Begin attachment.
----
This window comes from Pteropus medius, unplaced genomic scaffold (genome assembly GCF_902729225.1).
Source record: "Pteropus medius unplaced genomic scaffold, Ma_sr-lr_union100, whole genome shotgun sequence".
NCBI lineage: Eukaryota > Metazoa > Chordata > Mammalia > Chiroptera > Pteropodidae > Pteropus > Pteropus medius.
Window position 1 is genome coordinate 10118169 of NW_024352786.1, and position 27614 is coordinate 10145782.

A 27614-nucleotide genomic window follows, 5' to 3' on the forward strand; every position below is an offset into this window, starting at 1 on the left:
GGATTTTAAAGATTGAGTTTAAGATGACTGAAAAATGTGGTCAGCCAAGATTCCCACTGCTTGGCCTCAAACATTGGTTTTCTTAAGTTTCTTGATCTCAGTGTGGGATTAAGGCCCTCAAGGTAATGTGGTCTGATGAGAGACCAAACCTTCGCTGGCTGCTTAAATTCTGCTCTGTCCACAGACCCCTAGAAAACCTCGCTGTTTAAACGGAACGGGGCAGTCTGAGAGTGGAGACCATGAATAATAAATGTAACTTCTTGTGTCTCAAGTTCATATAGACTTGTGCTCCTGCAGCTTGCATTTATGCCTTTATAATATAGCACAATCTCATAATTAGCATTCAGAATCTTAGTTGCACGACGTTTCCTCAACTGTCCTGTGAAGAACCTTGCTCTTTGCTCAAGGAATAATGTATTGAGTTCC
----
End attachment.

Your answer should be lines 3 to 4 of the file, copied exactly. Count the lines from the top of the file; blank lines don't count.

NCBI lineage: Eukaryota > Metazoa > Chordata > Mammalia > Chiroptera > Pteropodidae > Pteropus > Pteropus medius.
Window position 1 is genome coordinate 10118169 of NW_024352786.1, and position 27614 is coordinate 10145782.